Friday, July 22, 2011

The Little Beis Hamikdash Named Leiby Kletzky

Leiby, it’s been a week since the discovery of your death.  So much has been written about your life and your death.  I don’t have anything to add.  But I need to write because in your death I am revived and compelled to appreciate my life differently.  It’s only been a week since your death.  A week blurred by tears.  Confused by questions that are too raw to ask.  Stymied by the inability to fathom any answers.  Leiby, your death makes no sense to me.  The monstrosity that has been perpetrated on you is beyond anything I have experienced- with all my knowledge of forensic psychology.  The excruciating pain I am in has opened me up to a new reality that I have never experienced before.  And as always, when things affect me so deeply without any iota of logic or understanding I recognize a thunderous albeit hidden message from Hashem to shut my mind off and listen.   Leiby in your death Hashem has my ear.  My life is at a standstill, stunned into paralyses but open to what Hashem wants me to hear.
The unimaginable pain that your parents must feel is something very foreign to me.  I was unable to volunteer in the search for you, I did not get to go to your Levaya and I did not pay a shiva call to your family.  I have not, yet, contributed to the memorial funds or began thinking about how to make a change in my life.  I am technically so distant from you.  Yet, Leiby you are my son, you are my brother, my nephew, my cousin and my friend.  Leiby, you are me.  It’s not about the achdus that all stripes and colors of frum Jews banded together for a week, which of course was beautiful. It was not about the Kiddush Hashem of more than 3000 frum people gathering together to search for you or the 14,000 people who came to your levayah, which was awe-inspiring.   It’s not about the unbelievable resilience that our frum world has in trying to gain Chizuk by turning your death into an opportunity for growth.  It’s not about the plethora of frum Chesed organization with hundreds of volunteers and employees painstakingly working on the forefront of educating our parents on how to talk to our children, helping us cope with the trauma, child safety etc…  All these things are astonishing and amazing and make me proud to be a part of our community.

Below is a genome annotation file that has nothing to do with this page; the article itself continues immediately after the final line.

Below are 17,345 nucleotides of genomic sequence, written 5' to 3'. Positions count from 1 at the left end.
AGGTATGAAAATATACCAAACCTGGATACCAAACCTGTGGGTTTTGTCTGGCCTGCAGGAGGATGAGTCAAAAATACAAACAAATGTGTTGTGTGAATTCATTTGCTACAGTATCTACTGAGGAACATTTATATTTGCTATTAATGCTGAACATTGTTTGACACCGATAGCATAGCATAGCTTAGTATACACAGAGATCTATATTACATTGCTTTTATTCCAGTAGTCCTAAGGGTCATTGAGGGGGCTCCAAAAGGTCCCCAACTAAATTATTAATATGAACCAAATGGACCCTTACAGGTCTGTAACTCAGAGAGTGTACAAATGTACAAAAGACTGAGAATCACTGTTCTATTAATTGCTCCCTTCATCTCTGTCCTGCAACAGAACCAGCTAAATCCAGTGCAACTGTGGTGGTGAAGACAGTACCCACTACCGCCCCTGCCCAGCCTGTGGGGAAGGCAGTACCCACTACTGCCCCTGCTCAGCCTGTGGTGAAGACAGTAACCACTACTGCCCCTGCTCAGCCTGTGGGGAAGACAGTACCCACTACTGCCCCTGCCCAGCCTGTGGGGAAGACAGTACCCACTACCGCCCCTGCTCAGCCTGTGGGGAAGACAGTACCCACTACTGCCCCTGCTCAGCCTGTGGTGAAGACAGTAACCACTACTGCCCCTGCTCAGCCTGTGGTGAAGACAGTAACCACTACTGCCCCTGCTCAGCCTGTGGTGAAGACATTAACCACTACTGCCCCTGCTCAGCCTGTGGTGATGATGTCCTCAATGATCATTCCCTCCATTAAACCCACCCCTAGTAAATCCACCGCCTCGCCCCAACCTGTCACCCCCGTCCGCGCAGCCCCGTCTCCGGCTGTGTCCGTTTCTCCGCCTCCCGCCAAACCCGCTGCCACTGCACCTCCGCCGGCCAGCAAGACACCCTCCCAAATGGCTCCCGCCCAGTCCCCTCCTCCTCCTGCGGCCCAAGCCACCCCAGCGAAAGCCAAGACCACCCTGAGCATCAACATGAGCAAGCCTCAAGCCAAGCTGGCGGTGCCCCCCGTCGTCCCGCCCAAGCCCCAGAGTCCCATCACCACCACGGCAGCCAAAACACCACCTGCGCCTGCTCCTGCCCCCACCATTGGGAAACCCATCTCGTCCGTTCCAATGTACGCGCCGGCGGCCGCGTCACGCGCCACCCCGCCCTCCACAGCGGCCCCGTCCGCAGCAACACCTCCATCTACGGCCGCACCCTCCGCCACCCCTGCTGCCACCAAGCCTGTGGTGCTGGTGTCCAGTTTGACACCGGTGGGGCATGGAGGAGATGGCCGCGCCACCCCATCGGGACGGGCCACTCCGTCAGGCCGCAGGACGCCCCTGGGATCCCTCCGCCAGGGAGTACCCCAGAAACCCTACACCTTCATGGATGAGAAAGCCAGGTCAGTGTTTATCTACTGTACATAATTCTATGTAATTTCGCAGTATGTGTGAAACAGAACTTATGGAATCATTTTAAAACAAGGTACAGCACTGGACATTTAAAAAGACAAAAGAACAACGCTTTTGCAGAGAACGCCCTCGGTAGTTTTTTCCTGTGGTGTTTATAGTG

But what moved me so profoundly was how personal your death is for me.  Driving into work on Wednesday morning at 6:15 am and hearing about your death on the radio- I cried.  And I cried periodically throughout the entire day and the next day.  And the next.  I cried because, although I have been frum my entire life, I never before felt so keenly connected with you, with every Jew.  You, me, your parents, my parents, my family, friends- all of Klal Yisroel- one being.  Frum, not frum, Yeshivish, Chassidishe, Mordern Orthodox, Lubavitch, Chaim Berlin, Breslov, YU, Brisk, New York, LA, NJ, Israel, South Africa.  I cried because of how deeply I felt in my bones how we are all together members of Hashem’s nation.  I cried because after decades of hearing Shiurim and teaching others about Sinas Chinam have never acutely felt the pain of another “distant Jew” so peronsally.  Experiencing such a deep connection with every other person who has a Neshuma is what moved me.